Using Social Impact Games (SIGS) to Support Constructivist Learning: Creating a Foundation for Effective Use in the Secondary Social Studies Education
Ray, Beverly, Faure, Caroline, Kelle, Fay, American Secondary Education
This paper examines how Social Impact Games (SIGs) can provide important instructional support in secondary social studies classrooms. When used within the framework of the constructivist teaching philosophy and teaching methods, as recommended by the NCSS (2010), SIGs have the potential to hone critical thinking, collaboration, and problem solving skills that enhance knowledge retention as well as foster dispositional skills, including empathy, that encourage 21st century global awareness for active democratic citizenship. The interactive aspect of SIGs gives the learner the opportunity to 'virtually' participate as a member of new cultures or previously unknown subcultures, thereby immersing learners in culturally situated reflection, inquiry, problem solving, and decision-making. SIGs can serve to introduce or reinforce historical facts and current events; initiate classroom discussions about complex social and political principles, values, and concepts; create timelines; motivate interest and further research; and exemplify other key social studies content-related concepts.
Keywords: Social Impact games (SIGs), democratic citizenship education, values-based learning, online simulation, constructivist teaching philosophy and methods
Social Impact Games (SIGs) represent one genre of the electronic gaming industry particularly applicable to secondary social studies instruction. These games often deal with challenging social issues with the primary purpose of stimulating interest and comprehension through virtual experiences and creating classroom reflection and discourse that encourages concept acquisition and critical thinking (Binker, 1987; Raul, 1990). SIGs integrate social studies learning in a manner that allows learners to interact with content within a process of guided decision making (Squire, 2002). Many also provide an environment where a disposition to take action is fostered. Playing SIGs also allows learners to participate as members of a culture or subculture thereby developing new perspectives (e.g., empathy for others) by immersing themselves within a virtual experience that further promotes awareness, inquiry, and decision-making skills. As such, SIGs can be used to create a foundation for learning or to reinforce learning.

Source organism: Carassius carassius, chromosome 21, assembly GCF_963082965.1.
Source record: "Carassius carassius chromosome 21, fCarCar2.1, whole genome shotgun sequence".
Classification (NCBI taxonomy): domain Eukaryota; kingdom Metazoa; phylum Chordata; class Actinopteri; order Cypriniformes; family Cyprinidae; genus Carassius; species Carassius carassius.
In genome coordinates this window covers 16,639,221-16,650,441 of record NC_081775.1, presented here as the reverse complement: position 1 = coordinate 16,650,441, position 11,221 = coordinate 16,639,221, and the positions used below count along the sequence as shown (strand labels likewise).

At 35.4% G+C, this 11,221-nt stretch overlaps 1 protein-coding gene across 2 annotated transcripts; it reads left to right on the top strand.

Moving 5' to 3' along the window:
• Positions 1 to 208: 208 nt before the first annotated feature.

SIGs often deal with delicate social issues with the primary purpose being that of creating discourse and assisting learners to propose solutions and draw conclusions about issues of concern. SIGs are usually short, user friendly interactive role plays or simulations that are accessed online from a sponsoring agency's website. Most SIGS contain elements similar to traditional role plays and simulations, both research supported instructional methodologies that have their roots in constructivist thought (de Jong & van Joolingen, 1998; Gratch, Kelly, & Bradley, 2007). For example, the SIG Darfur is Dying (Ruiz, 2005) presented learners with an opportunity to examine the plight of those caught up in the ongoing genocide in the Darfur region of Sudan. Empathy and a disposition to take actions are highlighted as users assume the role of a refugee seeking water and safety.
Creating a Foundation for the Use of SIGs in the Social Studies
Since the founding of American democracy, the supporting principles and defining purposes of public and civic education, integral to the social studies mission, have been inextricably tied to society's need for an informed citizenry. Dewey (1916) summed up the relationship between the purpose of civic education and the need for competent citizens in a way that makes apparent how the use of instructional SIGs contributes to the goals of social studies education:
...a government resting upon popular suffrage cannot be successful unless those who elect and who obey their governors are educated. Since a democratic society repudiates the principle of external authority, it must find a substitute in voluntary disposition and interest; these can be created only by education. …